submitted by Martin Proctor
A new high tech approach to growing citrus in south Lake County is happening at Cherrylake. Through its sister company IMG Citrus, Cherrylake is planting citrus on its property in Groveland using new technologies and methods. Precision agriculture is helping to reduce water and fertilizer use, increase crop yields, optimize land use and fight Greening. Over the last 30 years, the combination of more extreme weather and Greening have been killing the citrus industry in Florida, especially central Florida.
Agriculture, particularly citrus is intertwined with the history of Florida, Groveland, and the Sallin family, owners of Cherrylake. The Sallin family business started in Groveland decades ago as a citrus operation. Like most growers, the freezes of the 1980’s wiped out their groves repeatedly and then came Greening disease.
The farm management has dealt with the adversity by continuously adapting its crops and production practices, and in 1985 they started the ornamental and shade tree farm operation you see today. “There will always be adversity in agriculture whether pests and diseases, natural disasters or market recessions, we need to adapt to change, diversify and innovate in order to survive in the long run” stated Michel Sallin Founder and CEO of Cherrylake.
It is this resilience and spirit of innovation that is bringing citrus back to Lake County. Traditionally Citrus trees have been planted at around 100 trees per acre. Today new groves on Cherrylake’s farm are planted at a minimum of 300 trees per acre with plans for a new grove this fall planted at 1,000 trees per acre. The varieties being planted are new “easy-peel” and cold hardy varieties of mandarin tangerine trees called Bingo and Tango. These new Florida varieties will compare favorably to the popular California grown Cuties and Halos and thrive in Central Florida’s well-drained soils and occasional cold snaps.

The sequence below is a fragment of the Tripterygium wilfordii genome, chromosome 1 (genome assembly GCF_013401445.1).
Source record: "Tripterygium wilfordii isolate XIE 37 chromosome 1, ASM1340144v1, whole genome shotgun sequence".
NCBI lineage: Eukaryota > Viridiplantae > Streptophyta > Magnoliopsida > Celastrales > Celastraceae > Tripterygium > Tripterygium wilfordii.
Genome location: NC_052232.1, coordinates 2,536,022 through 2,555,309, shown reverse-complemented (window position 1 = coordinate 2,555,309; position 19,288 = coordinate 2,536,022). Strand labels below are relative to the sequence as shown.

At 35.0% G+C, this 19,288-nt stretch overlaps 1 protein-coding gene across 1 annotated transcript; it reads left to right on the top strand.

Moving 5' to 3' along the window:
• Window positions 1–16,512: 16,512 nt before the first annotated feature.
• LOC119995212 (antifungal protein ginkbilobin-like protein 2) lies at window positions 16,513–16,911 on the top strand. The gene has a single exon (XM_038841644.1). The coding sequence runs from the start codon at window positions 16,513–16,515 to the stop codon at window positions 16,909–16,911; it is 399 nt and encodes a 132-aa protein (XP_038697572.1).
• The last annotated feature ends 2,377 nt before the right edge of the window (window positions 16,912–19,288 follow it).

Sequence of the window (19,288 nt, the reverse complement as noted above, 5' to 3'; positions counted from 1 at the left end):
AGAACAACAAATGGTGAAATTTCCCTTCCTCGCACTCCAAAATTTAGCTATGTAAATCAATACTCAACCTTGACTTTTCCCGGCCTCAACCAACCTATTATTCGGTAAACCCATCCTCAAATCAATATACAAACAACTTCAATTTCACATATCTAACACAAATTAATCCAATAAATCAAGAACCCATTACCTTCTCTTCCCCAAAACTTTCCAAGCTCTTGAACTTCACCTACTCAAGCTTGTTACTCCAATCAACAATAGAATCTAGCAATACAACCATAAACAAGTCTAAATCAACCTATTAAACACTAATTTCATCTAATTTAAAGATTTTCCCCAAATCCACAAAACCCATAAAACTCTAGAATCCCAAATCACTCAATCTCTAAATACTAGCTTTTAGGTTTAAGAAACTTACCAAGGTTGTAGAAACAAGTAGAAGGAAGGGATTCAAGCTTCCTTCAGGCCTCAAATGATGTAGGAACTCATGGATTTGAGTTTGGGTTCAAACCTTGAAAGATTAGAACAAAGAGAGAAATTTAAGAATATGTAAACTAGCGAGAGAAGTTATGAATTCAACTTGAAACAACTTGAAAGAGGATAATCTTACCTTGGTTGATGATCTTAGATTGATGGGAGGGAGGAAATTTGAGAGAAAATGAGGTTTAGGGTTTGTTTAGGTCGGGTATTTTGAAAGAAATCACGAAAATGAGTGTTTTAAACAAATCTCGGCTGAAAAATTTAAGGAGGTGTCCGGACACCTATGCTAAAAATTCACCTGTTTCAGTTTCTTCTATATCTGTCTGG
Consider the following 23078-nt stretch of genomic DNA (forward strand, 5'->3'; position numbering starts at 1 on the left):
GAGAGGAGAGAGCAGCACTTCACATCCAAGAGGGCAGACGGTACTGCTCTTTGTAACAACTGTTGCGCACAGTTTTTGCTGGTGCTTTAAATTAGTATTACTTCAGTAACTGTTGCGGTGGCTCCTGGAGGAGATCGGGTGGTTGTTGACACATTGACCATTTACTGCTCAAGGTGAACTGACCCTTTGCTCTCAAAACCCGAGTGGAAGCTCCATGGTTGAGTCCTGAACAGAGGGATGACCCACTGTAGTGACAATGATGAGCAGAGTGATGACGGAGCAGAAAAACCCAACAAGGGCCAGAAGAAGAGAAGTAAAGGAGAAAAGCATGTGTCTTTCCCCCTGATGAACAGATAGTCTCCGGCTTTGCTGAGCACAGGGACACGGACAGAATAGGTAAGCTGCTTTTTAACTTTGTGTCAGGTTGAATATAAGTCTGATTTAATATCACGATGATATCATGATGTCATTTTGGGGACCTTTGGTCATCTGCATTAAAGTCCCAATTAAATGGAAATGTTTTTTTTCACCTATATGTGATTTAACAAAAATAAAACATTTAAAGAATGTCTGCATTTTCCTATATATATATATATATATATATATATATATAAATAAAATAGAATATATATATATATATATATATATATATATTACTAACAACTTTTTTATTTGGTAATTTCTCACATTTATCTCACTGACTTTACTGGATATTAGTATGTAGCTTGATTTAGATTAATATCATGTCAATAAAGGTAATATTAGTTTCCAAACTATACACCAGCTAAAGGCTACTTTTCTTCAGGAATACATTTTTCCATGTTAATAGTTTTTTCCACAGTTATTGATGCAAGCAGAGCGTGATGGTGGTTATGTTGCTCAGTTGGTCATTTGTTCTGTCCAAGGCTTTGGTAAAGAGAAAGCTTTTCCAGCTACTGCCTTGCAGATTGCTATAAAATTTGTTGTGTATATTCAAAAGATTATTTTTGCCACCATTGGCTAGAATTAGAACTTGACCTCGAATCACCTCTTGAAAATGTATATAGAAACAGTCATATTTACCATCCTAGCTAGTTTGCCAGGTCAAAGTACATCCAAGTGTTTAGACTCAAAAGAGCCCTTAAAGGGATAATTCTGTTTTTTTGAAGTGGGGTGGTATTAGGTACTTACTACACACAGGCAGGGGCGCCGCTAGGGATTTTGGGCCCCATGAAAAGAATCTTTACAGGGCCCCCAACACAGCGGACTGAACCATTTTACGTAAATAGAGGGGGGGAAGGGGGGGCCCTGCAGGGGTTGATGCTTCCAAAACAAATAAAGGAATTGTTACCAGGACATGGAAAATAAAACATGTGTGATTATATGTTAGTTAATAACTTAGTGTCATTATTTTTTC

High Density and Super High Density planting methods help growers combat Greening by creating a more controlled environment where they can optimize nutrient and water management. Greening attacks the vascular system of the tree limiting the plant’s natural abilities to uptake water and nutrients through its roots and transfer resources through the trunk to the fruit. Precision agriculture utilizes a number of new technologies to ensure the trees are receiving sufficient nutrients at specific intervals. This level of precision helps keep the trees healthy and is more environmentally sustainable as it helps reduce water use and nutrient runoff.
The high-density plantings will also allow the growers to maintain smaller trees with some groves as small as 8 feet high by 3 feet wide resembling hedge-rows or grape vineyards. This helps in the control of Greening and will ultimately allow the use of mechanical harvesters as used in other tree-borne fruits like olives and nuts. Mechanization and automation, in turn, helps combat the increased cost and difficulty of hiring skilled labor in agriculture.
Soil health is another advancing technology being incorporated into the groves. Mycology is the use and control of fungi and other microorganisms to create a rich ecosystem within the soil. Fungi, nematodes and other biological agents within the soil create healthy growing conditions for plants. This contributes to the trees natural defense and immunity and promotes robust root and vascular system.
It is the combination of high-density plantings, new varieties, precision agriculture, mechanization and advanced soil science that is allowing growers like Cherrylake to bring citrus back to Lake County. But unlike the citrus of yesteryear, today’s new groves are high tech utilizing microbiology, robotics, IOT sensors, and advanced computing systems for data collection, analysis and decision making.
These new methods require a more highly trained employee. Cherrylake growers have advanced training and specialized degrees in horticulture as well as expertise in mechanical automation and data collection technology. “We are excited about bringing Citrus back to Lake County” explains Sallin “This is how our family started in the region and it is such a big part of the history of Lake County. We embrace the change; Learning and innovation are transforming our industry. We are excited about the new learning opportunities this creates for our employees and our ability to create new highly skilled jobs in our community.“